How can humans cycle their resources?
You've seen how materials cycle and recycle throughout biological communities. It is very important that we all remember the saying in Section 4: “You can't ever really throw anything away. There is no ‘away'!” What is on Earth now, stays on Earth. So we need to be careful how we use and reuse our resources. This section will help you discover some ways we can reuse and recycle our resources.
“Awareness is becoming acquainted with the environment, no matter where one happens to be.”
quoted in The Earth Speaks
It has taken humans a long time to figure out that we need to do what biological communities have always done. Like biological communities, we need to recycle the materials that allow all living organisms on Earth to grow and survive. People in the United States are realizing that, when they throw things “away” they are merely putting them someplace else-usually where they don't have to see them. Unfortunately, most of the things that people throw away end up in a landfill somewhere. These items have been removed from their normal cycles and dumped so they are no longer serving any useful purpose.
What happens when you throw a piece of paper in the garbage can in your classroom? Does it magically disappear? No! If your school is typical of most schools in the United States, your paper goes on a very long and complicated journey.
People in the United States produce 154 million tons of garbage every year-enough to fill the New Orleans Superdome from top to bottom twice a day-every day!
Let's follow that paper on its journey. First, your paper travels from the garbage can in your classroom to the custodian's garbage. Eventually it's dumped into the school's dumpster. The paper and everything else with it in the dumpster is picked up by a community garbage truck. The truckload of garbage is driven to a transfer station and emptied into an even bigger garbage truck. When the bigger garbage truck is full, it is driven to a clay-lined landfill where its load of garbage is emptied. At a typical sanitary landfill, the garbage is covered with soil or crushed rock at the end of each day. A landfill is covered with a clay cap when it's full so that rainwater can't get in. Rainwater must be kept out, because it could leach out chemicals from the garbage that might contaminate the groundwater beneath the landfill.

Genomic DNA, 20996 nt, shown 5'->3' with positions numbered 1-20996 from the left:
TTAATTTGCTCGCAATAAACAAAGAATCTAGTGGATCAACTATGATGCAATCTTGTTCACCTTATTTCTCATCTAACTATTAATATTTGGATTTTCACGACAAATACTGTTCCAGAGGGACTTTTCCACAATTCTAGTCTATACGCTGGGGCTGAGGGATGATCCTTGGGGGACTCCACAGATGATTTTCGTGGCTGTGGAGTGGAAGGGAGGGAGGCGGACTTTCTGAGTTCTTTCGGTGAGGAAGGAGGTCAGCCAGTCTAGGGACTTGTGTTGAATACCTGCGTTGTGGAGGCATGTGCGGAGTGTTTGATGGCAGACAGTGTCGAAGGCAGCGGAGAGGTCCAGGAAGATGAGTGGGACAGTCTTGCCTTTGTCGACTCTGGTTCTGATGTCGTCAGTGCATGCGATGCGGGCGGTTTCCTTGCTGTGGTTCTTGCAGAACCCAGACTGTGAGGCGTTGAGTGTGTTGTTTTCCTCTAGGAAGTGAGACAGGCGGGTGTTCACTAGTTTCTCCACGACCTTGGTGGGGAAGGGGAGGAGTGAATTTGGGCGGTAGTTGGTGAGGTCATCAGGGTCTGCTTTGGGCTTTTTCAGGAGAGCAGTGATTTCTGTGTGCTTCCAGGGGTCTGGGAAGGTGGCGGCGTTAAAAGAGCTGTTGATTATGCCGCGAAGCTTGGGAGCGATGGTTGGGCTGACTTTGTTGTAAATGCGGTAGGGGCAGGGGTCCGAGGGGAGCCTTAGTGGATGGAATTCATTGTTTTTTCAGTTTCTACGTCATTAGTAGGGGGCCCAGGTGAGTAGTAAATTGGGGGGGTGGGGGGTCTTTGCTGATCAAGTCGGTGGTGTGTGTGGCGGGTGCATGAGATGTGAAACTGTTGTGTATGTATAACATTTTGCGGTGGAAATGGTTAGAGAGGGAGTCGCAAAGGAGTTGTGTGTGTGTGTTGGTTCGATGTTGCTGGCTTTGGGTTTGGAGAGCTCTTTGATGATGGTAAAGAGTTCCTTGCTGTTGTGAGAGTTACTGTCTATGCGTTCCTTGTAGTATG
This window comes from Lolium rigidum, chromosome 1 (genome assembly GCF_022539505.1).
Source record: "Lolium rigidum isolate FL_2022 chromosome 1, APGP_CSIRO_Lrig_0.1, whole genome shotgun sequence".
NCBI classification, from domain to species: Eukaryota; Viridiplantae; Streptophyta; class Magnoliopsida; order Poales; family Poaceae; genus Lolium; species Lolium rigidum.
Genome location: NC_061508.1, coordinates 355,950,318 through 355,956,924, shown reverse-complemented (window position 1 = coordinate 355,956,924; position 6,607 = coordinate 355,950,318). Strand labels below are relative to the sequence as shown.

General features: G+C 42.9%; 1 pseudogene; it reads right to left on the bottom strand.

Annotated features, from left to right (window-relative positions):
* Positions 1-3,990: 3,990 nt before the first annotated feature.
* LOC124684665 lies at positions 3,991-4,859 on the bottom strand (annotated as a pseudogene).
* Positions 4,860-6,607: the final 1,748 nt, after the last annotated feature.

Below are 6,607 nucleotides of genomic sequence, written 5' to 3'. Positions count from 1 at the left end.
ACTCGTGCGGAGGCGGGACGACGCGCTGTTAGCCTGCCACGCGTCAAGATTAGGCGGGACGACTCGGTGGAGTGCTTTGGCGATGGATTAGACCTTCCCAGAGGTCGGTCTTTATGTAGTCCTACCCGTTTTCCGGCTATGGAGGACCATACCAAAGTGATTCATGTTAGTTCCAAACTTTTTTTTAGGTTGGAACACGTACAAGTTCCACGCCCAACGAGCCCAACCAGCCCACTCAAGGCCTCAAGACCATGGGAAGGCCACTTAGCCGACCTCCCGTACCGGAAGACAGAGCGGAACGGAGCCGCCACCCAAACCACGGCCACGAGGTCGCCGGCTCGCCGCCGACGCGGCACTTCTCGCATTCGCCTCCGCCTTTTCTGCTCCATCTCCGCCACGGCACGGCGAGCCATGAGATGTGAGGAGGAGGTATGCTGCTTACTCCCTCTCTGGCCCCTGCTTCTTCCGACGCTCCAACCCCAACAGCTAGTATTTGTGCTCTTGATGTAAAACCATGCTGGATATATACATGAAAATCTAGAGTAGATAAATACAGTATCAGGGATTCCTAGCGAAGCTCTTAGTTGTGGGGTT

Figure 6.1 Throwing a piece of paper into a garbage can is just the first step of many until it is sealed in a landfill.
What sources of energy are used in the process of throwing away a piece of paper? Do you think that the energy sources are being used wisely? Explain your answer.
Does that sound like a long trip to you? Well, it is. And that piece of paper doesn't just take up space. No, disposing of that piece of paper also requires the work of many people. The school custodian, two garbage truck drivers, the people who work at the transfer station, the bulldozer operator at the landfill, and many other people are involved! And there's another problem with the way that paper was disposed of. That paper resource can't be used again. The paper was wasted when it could have been recycled and used again.
Landfills end the long trip your trash takes. There is no “cycle” for things put in a landfill. Many people think that landfills are wonderful places where garbage decomposes, and is turned into soil by decomposers such as worms and microbes. Unfortunately, that is not the case. Decomposers need water, sunlight, and air to decompose things quickly. The clay cap put on landfills to prevent groundwater contamination keeps out water, sunlight, and air. As a result, very little decomposition happens.
Figure 6.2 A landfill is more than a simple hole in the ground. What do you think are some of the things in this landfill that keep garbage from decomposing?
Draw a Paper Cycle Think about a pine tree in a forest. The paper in your notebook probably came from such a tree. Paper can be thought of as a resource that flows through the environment just as water, nitrogen, or carbon does. Is this flow a cycle? Draw a path showing the flow of paper from its source to where it ends up. How would the flow of paper in your drawing change if you lived in a community that recycles paper products? Add this to your drawing.